A former Trump campaign staffer dropped her lawsuit against President Donald Trump.
Alva Johnson filed a lawsuit on Feb. 25, alleging battery and discrimination based on her race and gender.
In a statement on Sept. 5, Johnson told CNN: “I have made the difficult decision not to pursue my claims at this time.”
“I am facing a judge who openly questions whether the kiss is worthy of a federal lawsuit and has determined that Mr. Trump’s history of such behavior is not relevant, and I’ve endured on-going threats to my safety,” Johnson said. “I’ve decided for the sake of my family that I will not continue with the case at this time.”
Johnson claimed the president forcibly kissed her in an RV being used by the campaign on Aug. 24, 2016, in Florida.
In a statement at the time, White House press secretary Sarah Sanders said: “This accusation is absurd on its face. This never happened and is directly contradicted by multiple highly credible eye witness accounts.”
U.S. District Court Judge William Jung dismissed the lawsuit in June.
“Though this simple battery appears to have lasted perhaps 10-15 seconds, Plaintiff has spent 29 pages and 115 paragraphs in the Complaint setting it forth. Many of these allegations describe 19 unrelated incidents involving women upon whom Defendant Trump allegedly committed nonconsensual acts, over the past four decades with differing circumstances,” he wrote.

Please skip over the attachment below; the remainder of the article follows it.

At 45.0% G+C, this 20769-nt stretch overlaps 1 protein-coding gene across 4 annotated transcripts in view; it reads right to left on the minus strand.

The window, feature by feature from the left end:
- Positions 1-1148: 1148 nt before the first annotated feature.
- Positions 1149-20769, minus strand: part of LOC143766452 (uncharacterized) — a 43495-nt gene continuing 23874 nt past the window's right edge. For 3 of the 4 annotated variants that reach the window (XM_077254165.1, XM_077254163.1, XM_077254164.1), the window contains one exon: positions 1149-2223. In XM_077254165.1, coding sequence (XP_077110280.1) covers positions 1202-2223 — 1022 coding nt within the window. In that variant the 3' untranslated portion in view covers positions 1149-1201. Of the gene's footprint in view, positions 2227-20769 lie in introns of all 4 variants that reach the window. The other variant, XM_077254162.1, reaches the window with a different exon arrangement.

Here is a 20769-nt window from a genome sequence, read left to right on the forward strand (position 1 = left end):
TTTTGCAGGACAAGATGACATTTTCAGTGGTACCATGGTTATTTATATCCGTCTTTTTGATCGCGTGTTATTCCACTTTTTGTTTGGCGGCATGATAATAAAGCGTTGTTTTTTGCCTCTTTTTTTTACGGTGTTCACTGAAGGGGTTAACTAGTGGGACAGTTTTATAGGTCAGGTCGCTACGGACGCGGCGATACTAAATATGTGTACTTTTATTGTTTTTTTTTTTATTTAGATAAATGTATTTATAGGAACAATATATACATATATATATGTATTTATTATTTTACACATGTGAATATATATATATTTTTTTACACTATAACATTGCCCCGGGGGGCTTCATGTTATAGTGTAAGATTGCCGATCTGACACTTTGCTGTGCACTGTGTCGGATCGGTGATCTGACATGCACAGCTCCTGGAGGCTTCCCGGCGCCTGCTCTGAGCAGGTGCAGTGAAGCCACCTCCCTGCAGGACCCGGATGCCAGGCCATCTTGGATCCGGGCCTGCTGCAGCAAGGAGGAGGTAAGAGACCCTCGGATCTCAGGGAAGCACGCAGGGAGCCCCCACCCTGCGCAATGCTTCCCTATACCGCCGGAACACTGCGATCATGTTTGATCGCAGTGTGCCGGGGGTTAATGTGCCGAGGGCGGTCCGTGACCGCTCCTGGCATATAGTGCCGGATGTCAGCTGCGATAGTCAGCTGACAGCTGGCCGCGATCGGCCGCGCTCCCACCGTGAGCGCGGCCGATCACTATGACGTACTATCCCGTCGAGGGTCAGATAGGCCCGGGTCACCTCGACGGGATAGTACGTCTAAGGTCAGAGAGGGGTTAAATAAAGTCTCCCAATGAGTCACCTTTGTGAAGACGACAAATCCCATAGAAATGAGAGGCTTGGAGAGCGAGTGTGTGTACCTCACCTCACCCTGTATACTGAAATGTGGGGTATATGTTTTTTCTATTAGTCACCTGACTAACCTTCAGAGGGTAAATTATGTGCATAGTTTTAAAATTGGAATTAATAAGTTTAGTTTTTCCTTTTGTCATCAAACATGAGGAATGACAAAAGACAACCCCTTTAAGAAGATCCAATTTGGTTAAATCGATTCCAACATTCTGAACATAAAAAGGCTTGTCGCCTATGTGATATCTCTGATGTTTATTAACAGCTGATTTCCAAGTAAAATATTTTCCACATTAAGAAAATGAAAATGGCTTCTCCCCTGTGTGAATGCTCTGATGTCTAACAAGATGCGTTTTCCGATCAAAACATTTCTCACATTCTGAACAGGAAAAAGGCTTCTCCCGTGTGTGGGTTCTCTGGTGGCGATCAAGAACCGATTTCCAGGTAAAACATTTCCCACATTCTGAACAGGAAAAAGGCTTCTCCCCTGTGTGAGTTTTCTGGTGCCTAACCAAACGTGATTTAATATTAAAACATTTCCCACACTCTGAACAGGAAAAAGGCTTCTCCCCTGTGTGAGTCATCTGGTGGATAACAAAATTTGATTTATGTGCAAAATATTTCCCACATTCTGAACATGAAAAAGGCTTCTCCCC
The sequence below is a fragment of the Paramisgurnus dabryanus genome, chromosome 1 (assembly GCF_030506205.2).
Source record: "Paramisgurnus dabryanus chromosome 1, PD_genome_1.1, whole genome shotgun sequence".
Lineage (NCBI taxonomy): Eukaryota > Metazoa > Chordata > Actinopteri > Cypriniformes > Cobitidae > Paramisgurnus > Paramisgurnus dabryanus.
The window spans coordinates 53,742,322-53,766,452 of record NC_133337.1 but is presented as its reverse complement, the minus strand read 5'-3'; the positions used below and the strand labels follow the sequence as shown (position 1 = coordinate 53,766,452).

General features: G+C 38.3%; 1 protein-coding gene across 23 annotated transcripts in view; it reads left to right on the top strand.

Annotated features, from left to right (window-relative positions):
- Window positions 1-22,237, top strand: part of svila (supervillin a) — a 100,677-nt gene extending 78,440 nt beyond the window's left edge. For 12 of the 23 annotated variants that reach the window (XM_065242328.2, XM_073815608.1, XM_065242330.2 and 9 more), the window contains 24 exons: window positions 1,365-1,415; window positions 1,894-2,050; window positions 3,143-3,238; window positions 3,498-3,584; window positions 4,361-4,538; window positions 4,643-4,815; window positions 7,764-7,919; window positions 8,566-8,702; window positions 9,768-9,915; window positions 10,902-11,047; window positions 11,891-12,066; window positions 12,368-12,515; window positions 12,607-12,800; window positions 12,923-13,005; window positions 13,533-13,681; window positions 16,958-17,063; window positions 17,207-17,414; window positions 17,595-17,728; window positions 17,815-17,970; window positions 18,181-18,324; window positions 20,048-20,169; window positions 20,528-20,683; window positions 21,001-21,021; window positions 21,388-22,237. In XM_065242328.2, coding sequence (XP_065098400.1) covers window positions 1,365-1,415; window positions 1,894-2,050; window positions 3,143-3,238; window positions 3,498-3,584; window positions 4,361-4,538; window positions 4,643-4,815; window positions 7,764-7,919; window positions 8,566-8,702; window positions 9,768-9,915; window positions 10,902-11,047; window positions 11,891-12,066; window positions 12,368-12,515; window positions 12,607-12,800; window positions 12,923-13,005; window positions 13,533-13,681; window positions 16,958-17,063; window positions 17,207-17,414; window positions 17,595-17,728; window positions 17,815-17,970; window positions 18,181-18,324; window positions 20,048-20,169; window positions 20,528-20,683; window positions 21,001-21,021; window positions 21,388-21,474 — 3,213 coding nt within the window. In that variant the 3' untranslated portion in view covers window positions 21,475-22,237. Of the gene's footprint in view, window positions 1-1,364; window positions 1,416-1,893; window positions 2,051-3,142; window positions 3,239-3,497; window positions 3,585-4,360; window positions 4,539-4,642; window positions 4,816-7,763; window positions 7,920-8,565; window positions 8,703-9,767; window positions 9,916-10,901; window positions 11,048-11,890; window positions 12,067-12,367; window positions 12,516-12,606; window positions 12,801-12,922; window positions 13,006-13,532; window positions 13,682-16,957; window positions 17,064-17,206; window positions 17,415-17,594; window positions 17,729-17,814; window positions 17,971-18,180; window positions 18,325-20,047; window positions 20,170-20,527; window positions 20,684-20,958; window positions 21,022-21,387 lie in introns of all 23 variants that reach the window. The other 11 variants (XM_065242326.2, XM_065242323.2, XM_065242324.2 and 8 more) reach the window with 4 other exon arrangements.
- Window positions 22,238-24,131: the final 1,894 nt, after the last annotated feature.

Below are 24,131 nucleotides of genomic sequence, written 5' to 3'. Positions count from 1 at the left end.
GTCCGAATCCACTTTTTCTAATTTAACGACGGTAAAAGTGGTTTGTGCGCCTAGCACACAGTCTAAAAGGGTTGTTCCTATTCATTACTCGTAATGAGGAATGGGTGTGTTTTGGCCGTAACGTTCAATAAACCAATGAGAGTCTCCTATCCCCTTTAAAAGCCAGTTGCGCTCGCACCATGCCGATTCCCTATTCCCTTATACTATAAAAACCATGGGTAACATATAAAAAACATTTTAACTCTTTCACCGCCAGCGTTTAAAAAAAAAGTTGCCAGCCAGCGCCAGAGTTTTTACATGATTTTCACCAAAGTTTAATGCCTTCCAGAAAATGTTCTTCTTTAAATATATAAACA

“The Complaint presents a political lawsuit, not a tort and wages lawsuit. Plaintiff will receive a fair day in court, but the Court will try a tort and wages dispute—not a political one. If the Plaintiff wishes to make a political statement or bring a claim for political purposes, this is not the forum,” he added.
Video footage released in July showed Johnson leaning towards Trump as he quickly pecked her left cheek.
The 15-second video “shows that Plaintiff’s allegations in the Complaint that Mr. Trump ‘forcibly’ kissed her, and kissed her ‘on the mouth,’ are entirely false,” attorney Charles Harder wrote in a court filing (pdf).
“In watching the Video, the only conclusion a reasonable person could reach is that the exchange was an innocent moment between a dedicated campaign staffer and the candidate for whom she was working.”
The video showed Johnson telling the then-candidate that she was “away from my family for eight months for you.”
Trump puts his hands on Johnson’s shoulders and kisses her, prompting her to smile and repeat: “eight months for you.”
“We’re going to get you in the White House and I’ll see you in February,” she added.
In a court filing made soon after (pdf), Johnson’s lawyers argued that Trump’s lawyers tried “to mischaracterize” the footage even as the video “shows exactly what Ms. Johnson alleged happened to her: an unwanted kiss from Defendant Trump.”
“It is now undisputable that Mr. Trump in fact kissed Ms. Johnson,” they wrote.
They said Johnson was “unable to determine who created the video, when it was created,” or other details.